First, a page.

Having said that, one banana every thirty miles is not sufficient, you should be eating more than twice that number of calories. Bananas are great, but you should be thinking about maybe 250kcal per hour. A banana is about 100-120.

+1 to the above.

What you wear on top is important, too. Again, wear something you're comfortable with, but not too tight to restrict breathing. If it's too tight the top can also
restrict your movement, which can make you sore after a long ride. For a Century ride I usually wear a comfortable jersey 'cause I like the pockets.

Nutrition wise? EAT. DRINK. Regularly!

You should be emptying a standard bottle every 15-20 minutes on a hot day. If you can only carry two large bottles and those aren't enough, try a Camelbak.
You can carry enough water to drink, it will help keep you cool, and you can also carry a bottle to spray your face and head to keep cool.

Eat as much as you can comfortably stand. Two bananas and a couple of energy bars between rest stops should be a minimum, but don't eat anything too heavy.
You'll have to experiment with this on your training rides; some riders can eat like 70's racers... fruit, pastries, a sandwich. Others would seize up tight eating a meal
like that!

It's all a matter of keeping your body and mind comfortable and fresh... from Mile .01 to Mile 100.35!

:D

joewein 07-22-12 08:56 PM

One banana every ~50 km is far too little. That's only about 120 kcal (one banana) every 2 hours (assuming 25 km/h), versus a recommended 200 kcal every hour. You ate only about a quarter of the calories you should aim for. No wonder you were running out of energy!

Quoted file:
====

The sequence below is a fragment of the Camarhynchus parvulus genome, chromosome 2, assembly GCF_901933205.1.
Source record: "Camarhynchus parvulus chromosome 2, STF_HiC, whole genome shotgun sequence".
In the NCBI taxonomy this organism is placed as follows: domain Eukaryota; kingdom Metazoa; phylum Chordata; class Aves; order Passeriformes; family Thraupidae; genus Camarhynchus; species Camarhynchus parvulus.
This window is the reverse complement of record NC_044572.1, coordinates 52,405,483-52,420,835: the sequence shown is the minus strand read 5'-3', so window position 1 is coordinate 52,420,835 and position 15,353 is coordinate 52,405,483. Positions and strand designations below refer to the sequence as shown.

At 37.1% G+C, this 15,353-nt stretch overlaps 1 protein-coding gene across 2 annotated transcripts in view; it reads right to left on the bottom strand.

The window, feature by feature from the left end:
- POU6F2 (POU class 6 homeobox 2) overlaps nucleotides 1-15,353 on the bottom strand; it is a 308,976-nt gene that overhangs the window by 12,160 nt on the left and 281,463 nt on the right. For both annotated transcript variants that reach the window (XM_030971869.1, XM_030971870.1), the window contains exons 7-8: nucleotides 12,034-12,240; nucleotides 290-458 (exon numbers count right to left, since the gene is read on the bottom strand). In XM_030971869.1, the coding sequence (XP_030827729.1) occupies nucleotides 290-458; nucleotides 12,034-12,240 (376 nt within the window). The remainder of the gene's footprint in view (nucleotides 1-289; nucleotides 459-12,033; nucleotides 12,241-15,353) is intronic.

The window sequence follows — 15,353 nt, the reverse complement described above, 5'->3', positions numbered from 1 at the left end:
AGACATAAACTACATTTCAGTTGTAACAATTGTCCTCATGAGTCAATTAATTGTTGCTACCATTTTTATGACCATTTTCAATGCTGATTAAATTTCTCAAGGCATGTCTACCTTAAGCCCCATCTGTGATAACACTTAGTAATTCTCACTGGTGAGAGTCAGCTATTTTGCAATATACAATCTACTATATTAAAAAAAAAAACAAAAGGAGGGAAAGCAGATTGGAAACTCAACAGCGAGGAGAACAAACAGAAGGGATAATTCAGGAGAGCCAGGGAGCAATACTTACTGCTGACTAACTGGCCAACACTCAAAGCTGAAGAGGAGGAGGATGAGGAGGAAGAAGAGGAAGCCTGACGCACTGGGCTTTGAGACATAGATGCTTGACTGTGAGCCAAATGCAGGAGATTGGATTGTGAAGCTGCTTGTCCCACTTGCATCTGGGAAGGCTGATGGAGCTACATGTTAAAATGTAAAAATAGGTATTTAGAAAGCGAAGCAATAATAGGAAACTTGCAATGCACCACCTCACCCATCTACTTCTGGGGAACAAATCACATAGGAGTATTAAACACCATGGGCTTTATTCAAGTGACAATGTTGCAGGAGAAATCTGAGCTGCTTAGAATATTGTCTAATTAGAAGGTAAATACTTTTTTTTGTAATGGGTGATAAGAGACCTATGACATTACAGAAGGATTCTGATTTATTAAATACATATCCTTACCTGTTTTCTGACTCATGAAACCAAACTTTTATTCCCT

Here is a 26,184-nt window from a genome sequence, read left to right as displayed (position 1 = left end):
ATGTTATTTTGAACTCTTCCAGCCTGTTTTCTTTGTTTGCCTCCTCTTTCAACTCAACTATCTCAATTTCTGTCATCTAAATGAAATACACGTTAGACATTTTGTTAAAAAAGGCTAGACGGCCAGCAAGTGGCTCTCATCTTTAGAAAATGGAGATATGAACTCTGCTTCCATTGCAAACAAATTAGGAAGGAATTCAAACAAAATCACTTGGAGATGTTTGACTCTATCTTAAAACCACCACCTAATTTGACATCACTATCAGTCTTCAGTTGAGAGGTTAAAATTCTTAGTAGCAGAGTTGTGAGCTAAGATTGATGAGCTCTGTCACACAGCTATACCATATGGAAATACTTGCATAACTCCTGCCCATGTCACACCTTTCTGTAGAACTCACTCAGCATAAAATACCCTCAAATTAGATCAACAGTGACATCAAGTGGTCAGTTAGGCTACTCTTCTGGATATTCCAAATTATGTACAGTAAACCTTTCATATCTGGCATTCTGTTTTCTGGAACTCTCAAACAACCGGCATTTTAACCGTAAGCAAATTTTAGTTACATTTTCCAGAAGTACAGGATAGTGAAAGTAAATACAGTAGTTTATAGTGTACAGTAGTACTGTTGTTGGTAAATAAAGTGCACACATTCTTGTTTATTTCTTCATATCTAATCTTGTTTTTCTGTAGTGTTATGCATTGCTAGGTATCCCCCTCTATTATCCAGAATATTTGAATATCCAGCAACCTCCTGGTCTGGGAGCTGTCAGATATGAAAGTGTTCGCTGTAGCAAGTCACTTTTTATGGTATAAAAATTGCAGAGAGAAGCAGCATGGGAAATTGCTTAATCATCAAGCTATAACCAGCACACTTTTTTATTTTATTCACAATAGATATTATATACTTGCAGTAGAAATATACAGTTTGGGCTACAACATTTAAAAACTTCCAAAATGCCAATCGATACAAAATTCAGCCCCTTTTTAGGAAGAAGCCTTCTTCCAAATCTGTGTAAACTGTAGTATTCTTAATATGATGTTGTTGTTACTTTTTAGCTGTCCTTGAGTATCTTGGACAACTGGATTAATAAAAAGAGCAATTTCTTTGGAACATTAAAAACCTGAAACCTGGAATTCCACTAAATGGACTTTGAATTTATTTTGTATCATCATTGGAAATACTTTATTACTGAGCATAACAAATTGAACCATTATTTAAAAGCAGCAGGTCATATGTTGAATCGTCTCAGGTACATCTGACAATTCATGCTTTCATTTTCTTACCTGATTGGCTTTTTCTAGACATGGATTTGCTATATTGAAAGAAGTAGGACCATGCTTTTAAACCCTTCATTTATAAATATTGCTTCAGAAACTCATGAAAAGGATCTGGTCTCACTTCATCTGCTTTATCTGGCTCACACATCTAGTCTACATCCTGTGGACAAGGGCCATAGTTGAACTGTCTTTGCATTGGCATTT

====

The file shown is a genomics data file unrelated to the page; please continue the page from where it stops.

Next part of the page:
I like to get some calories from liquid food (chocolate milk, grapefruit juice, etc) and some from solid carbohydrate food such as bananas, bread, homemade energy bars, etc. Half the calories in yogurt are from carbohydrates and that works well for me too.

roborovski007 07-23-12 07:17 AM

Started road cycling a few months back, been training about 1 hour a day for everyday with a day off a week. Just signed up for an upcoming century and will be my first one this coming september, cyclist whoever completes below 8 hours will receive a medal. Need training guide from you guys out there that can improve my cycling hopefully to complete it with lesser time. Maybe 5 or 6 ?





chasm54 07-23-12 08:52 AM

Quote:

Originally Posted by roborovski007 (Post 14516189)
Started road cycling a few months back, been training about 1 hour a day for everyday with a day off a week. Just signed up for an upcoming century and will be my first one this coming september, cyclist whoever completes below 8 hours will receive a medal. Need training guide from you guys out there that can improve my cycling hopefully to complete it with lesser time. Maybe 5 or 6 ?

Five or six what? Hours? A five hour century is an accomplishment that not many people achieve. Few of them achieved it on one hour a day training for just a few months, is my guess. You need to get longer rides into your schedule. However fit you are, riding one hour per day is not going to accustom you to being on your bike for the extended period that is necessary. As a minimum I'd suggest working up to one four-hour ride per week before the date of the event.

That doesn't mean you need to do much more training than you are doing now, necessarily - six or seven hours a week might be enough, but they need to be split into a couple of shorter, more intense rides and one long, steady one.

Plus, how much climbing is involved? If the answer is a lot, you need to be getting used to doing plenty of sustained efforts in the hills.